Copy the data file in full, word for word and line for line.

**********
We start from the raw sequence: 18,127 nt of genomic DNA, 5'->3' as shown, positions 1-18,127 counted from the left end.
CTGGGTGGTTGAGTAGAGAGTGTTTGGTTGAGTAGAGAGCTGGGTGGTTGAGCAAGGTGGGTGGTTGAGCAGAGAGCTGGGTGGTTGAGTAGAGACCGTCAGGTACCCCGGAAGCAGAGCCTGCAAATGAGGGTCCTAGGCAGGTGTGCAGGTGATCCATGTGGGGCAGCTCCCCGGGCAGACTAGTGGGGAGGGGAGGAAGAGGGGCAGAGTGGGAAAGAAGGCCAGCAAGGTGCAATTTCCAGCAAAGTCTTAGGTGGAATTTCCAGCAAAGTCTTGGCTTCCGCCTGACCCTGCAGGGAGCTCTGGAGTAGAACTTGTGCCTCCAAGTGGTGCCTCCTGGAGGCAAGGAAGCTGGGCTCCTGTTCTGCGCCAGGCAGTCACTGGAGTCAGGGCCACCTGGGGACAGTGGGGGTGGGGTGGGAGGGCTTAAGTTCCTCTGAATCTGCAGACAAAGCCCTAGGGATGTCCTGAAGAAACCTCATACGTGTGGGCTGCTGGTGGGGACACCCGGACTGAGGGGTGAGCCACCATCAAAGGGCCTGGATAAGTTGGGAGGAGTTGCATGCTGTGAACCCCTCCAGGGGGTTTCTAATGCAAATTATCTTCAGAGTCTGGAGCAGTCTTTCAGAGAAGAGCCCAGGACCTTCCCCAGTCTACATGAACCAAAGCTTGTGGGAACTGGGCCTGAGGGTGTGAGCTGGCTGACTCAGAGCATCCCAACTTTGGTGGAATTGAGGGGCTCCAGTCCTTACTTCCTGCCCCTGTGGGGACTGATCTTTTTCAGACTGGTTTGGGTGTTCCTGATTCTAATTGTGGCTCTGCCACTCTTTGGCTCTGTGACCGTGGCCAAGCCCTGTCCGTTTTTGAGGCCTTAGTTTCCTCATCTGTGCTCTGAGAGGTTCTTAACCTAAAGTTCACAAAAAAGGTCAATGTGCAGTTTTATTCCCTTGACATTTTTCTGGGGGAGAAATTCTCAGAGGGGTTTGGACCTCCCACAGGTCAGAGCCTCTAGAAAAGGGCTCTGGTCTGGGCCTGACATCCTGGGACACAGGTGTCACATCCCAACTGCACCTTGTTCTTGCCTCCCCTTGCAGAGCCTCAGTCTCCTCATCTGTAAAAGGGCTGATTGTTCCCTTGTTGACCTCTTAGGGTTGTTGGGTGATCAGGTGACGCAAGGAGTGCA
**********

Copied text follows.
We start from the raw sequence: 18,127 nt of genomic DNA, 5'->3' as shown, positions 1-18,127 counted from the left end.
CTGGGTGGTTGAGTAGAGAGTGTTTGGTTGAGTAGAGAGCTGGGTGGTTGAGCAAGGTGGGTGGTTGAGCAGAGAGCTGGGTGGTTGAGTAGAGACCGTCAGGTACCCCGGAAGCAGAGCCTGCAAATGAGGGTCCTAGGCAGGTGTGCAGGTGATCCATGTGGGGCAGCTCCCCGGGCAGACTAGTGGGGAGGGGAGGAAGAGGGGCAGAGTGGGAAAGAAGGCCAGCAAGGTGCAATTTCCAGCAAAGTCTTAGGTGGAATTTCCAGCAAAGTCTTGGCTTCCGCCTGACCCTGCAGGGAGCTCTGGAGTAGAACTTGTGCCTCCAAGTGGTGCCTCCTGGAGGCAAGGAAGCTGGGCTCCTGTTCTGCGCCAGGCAGTCACTGGAGTCAGGGCCACCTGGGGACAGTGGGGGTGGGGTGGGAGGGCTTAAGTTCCTCTGAATCTGCAGACAAAGCCCTAGGGATGTCCTGAAGAAACCTCATACGTGTGGGCTGCTGGTGGGGACACCCGGACTGAGGGGTGAGCCACCATCAAAGGGCCTGGATAAGTTGGGAGGAGTTGCATGCTGTGAACCCCTCCAGGGGGTTTCTAATGCAAATTATCTTCAGAGTCTGGAGCAGTCTTTCAGAGAAGAGCCCAGGACCTTCCCCAGTCTACATGAACCAAAGCTTGTGGGAACTGGGCCTGAGGGTGTGAGCTGGCTGACTCAGAGCATCCCAACTTTGGTGGAATTGAGGGGCTCCAGTCCTTACTTCCTGCCCCTGTGGGGACTGATCTTTTTCAGACTGGTTTGGGTGTTCCTGATTCTAATTGTGGCTCTGCCACTCTTTGGCTCTGTGACCGTGGCCAAGCCCTGTCCGTTTTTGAGGCCTTAGTTTCCTCATCTGTGCTCTGAGAGGTTCTTAACCTAAAGTTCACAAAAAAGGTCAATGTGCAGTTTTATTCCCTTGACATTTTTCTGGGGGAGAAATTCTCAGAGGGGTTTGGACCTCCCACAGGTCAGAGCCTCTAGAAAAGGGCTCTGGTCTGGGCCTGACATCCTGGGACACAGGTGTCACATCCCAACTGCACCTTGTTCTTGCCTCCCCTTGCAGAGCCTCAGTCTCCTCATCTGTAAAAGGGCTGATTGTTCCCTTGTTGACCTCTTAGGGTTGTTGGGTGATCAGGTGACGCAAGGAGTGCA